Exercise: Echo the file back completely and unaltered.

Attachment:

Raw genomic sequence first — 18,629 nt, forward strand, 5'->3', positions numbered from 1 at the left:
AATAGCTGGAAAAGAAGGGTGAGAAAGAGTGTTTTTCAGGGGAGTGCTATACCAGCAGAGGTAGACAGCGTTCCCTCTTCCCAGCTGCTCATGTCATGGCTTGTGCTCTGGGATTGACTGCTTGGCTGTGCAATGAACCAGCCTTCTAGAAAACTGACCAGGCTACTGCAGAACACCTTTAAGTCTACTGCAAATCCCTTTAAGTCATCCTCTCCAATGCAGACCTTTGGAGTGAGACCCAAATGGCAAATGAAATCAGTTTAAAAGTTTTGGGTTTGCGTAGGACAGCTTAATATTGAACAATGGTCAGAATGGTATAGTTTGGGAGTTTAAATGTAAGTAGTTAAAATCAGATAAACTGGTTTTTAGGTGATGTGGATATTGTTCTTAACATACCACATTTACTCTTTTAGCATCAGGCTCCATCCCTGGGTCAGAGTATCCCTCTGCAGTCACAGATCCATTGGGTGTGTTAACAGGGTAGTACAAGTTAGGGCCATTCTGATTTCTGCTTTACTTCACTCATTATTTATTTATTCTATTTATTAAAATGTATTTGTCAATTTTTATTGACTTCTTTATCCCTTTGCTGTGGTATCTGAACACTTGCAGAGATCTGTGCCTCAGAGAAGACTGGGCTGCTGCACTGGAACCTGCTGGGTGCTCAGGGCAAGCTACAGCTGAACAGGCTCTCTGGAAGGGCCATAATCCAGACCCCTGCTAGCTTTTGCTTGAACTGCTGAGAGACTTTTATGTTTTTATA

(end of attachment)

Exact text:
Raw genomic sequence first — 18,629 nt, forward strand, 5'->3', positions numbered from 1 at the left:
AATAGCTGGAAAAGAAGGGTGAGAAAGAGTGTTTTTCAGGGGAGTGCTATACCAGCAGAGGTAGACAGCGTTCCCTCTTCCCAGCTGCTCATGTCATGGCTTGTGCTCTGGGATTGACTGCTTGGCTGTGCAATGAACCAGCCTTCTAGAAAACTGACCAGGCTACTGCAGAACACCTTTAAGTCTACTGCAAATCCCTTTAAGTCATCCTCTCCAATGCAGACCTTTGGAGTGAGACCCAAATGGCAAATGAAATCAGTTTAAAAGTTTTGGGTTTGCGTAGGACAGCTTAATATTGAACAATGGTCAGAATGGTATAGTTTGGGAGTTTAAATGTAAGTAGTTAAAATCAGATAAACTGGTTTTTAGGTGATGTGGATATTGTTCTTAACATACCACATTTACTCTTTTAGCATCAGGCTCCATCCCTGGGTCAGAGTATCCCTCTGCAGTCACAGATCCATTGGGTGTGTTAACAGGGTAGTACAAGTTAGGGCCATTCTGATTTCTGCTTTACTTCACTCATTATTTATTTATTCTATTTATTAAAATGTATTTGTCAATTTTTATTGACTTCTTTATCCCTTTGCTGTGGTATCTGAACACTTGCAGAGATCTGTGCCTCAGAGAAGACTGGGCTGCTGCACTGGAACCTGCTGGGTGCTCAGGGCAAGCTACAGCTGAACAGGCTCTCTGGAAGGGCCATAATCCAGACCCCTGCTAGCTTTTGCTTGAACTGCTGAGAGACTTTTATGTTTTTATA